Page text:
• Publisher: Harper (September 27, 2016)
Donald believes he knows all there is to know about seeing. An optometrist in suburban Boston, he is sure that he and his wife, Viv, who runs the local stables, are both devoted to their two children and to each other. Then Mercury—a gorgeous young thoroughbred with a murky past—arrives at Windy Hill and everything changes.
Mercury’s owner, Hilary, is a newcomer to town who has enrolled her daughter in riding lessons. When she brings Mercury to board at Windy Hill, everyone is struck by his beauty and prowess, particularly Viv. As she rides him, Viv begins to dream of competing again, embracing the ambitions that she had harbored, and relinquished, as a young woman. Her daydreams soon morph into consuming desire, and her infatuation with the thoroughbred escalates to obsession.
Donald may have 20/20 vision but he is slow to notice how profoundly Viv has changed and how these changes threaten their quiet, secure world. By the time he does, it is too late to stop the catastrophic collision of Viv’s ambitions and his own myopia.
At once a tense psychological drama and a taut emotional thriller exploring love, obsession, and the deceits that pull a family apart, Mercury is a riveting tour de force that showcases this “searingly intelligent writer at the height of her powers” (Jennifer Egan).
I understand the desire to renew passions that had been put on a shelf when life intervened. I really do. I used to act in 5-6 plays a year, and have done exactly "zero" since I found out I was pregnant the first time (over 20 years ago). Now, the kids are grown or at least old enough to do for themselves. But we live in a rural setting and there are two chances for participating in live theatre at all - being slim and none.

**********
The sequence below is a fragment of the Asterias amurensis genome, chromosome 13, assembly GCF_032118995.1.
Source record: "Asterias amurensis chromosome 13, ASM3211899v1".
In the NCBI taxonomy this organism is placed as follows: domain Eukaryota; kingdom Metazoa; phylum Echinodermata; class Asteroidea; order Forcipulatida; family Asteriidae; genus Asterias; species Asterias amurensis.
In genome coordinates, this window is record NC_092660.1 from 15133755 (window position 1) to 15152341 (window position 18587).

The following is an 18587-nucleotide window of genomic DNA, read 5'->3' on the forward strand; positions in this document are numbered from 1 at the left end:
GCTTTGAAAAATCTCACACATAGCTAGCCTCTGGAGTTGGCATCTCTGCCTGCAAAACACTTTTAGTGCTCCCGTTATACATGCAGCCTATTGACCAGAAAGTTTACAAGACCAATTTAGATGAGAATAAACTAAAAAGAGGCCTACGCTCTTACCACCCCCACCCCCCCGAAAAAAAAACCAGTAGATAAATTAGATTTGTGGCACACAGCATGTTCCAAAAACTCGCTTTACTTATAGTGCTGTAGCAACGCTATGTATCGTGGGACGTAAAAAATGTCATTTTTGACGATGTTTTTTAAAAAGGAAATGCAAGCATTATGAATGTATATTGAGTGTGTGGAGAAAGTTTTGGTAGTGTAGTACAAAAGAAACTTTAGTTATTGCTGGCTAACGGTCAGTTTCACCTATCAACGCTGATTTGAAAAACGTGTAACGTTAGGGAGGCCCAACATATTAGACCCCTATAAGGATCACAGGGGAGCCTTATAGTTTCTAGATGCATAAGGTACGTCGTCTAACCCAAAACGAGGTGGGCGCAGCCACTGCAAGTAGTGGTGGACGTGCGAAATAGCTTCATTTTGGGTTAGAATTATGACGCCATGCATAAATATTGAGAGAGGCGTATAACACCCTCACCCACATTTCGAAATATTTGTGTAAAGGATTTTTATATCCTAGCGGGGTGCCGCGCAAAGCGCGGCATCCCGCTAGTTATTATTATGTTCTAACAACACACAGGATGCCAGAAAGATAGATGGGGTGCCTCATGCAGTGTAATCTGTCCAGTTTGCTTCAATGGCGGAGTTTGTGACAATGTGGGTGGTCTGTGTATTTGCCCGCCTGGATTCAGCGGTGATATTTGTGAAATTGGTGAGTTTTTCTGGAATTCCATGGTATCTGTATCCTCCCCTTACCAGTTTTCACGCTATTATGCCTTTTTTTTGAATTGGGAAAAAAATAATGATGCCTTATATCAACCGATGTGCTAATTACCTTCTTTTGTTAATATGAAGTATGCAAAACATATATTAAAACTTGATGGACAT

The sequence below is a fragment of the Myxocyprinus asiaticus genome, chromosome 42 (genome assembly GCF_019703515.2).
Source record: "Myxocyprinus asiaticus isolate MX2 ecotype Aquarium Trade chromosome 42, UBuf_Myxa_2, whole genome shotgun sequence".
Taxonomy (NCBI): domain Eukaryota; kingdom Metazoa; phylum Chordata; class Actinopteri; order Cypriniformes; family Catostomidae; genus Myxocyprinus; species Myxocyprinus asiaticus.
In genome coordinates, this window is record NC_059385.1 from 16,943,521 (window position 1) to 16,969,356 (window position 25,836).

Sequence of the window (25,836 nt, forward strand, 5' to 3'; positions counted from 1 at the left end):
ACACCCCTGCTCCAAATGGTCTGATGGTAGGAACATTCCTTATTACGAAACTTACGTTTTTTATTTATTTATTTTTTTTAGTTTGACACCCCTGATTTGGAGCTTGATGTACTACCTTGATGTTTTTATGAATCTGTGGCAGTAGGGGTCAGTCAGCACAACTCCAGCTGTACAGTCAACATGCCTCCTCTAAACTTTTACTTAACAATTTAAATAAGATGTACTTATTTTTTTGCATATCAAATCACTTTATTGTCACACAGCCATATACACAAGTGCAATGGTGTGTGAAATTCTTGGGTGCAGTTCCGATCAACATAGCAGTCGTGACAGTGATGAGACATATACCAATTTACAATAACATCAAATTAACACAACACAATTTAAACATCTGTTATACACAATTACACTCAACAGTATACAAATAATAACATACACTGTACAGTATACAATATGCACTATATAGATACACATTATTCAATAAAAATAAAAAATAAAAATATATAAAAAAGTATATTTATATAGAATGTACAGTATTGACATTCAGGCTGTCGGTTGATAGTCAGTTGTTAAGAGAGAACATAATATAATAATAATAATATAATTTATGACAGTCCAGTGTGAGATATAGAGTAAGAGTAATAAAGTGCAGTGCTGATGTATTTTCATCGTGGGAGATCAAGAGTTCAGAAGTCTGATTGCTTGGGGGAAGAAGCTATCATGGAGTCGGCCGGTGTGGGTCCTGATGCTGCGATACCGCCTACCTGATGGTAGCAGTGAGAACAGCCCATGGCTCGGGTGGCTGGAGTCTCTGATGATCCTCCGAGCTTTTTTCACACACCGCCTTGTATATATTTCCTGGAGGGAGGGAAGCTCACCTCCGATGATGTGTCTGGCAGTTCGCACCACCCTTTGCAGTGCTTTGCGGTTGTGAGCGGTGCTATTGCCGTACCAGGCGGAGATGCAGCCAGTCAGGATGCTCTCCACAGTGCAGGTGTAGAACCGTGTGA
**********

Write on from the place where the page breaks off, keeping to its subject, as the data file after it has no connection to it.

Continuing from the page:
So, I like to think I understand Viv, and her desire to return to an activity for which she had talent. But the woman is whack. Maybe not "Kathy-Bates-in-Misery" whack, but Viv is definitely heading down that road. It's bad enough that she starts spending more time with Mercury than with her husband and children. But she doesn't own the horse, and begins to get testy if anyone else shows interest in riding or caring for the animal. She lies to her husband in order to spend more time with the horse.
Trouble is, someone has been riding Mercury on the sly...and covering their tracks because they know of Viv's jealousy. But one night, said person does not put everything back the way they found it, and people think there has been a break-in. Viv thinks harm is meant to Mercury and takes some pretty extraordinary steps in defense of and to protect 'her' horse. And so the stall muckings hit the industrial-sized fan.
There's a great psychological element to Mercury (the book). It's like a movie thriller, where either you know what's coming, or suspect what's up based on the mood of the music. You want to look away but just ... can't. Who says you have to look to the federal 'alphabet agencies' for intrigue? Margo Livesey has packed enough drama into Mercury to satisfy the most ardent thrill-seeker!
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(Disclosure: I received a complimentary copy of this book from the author and HarperCollins, publishers, via TLC Book Tours, in exchange for my honest review.)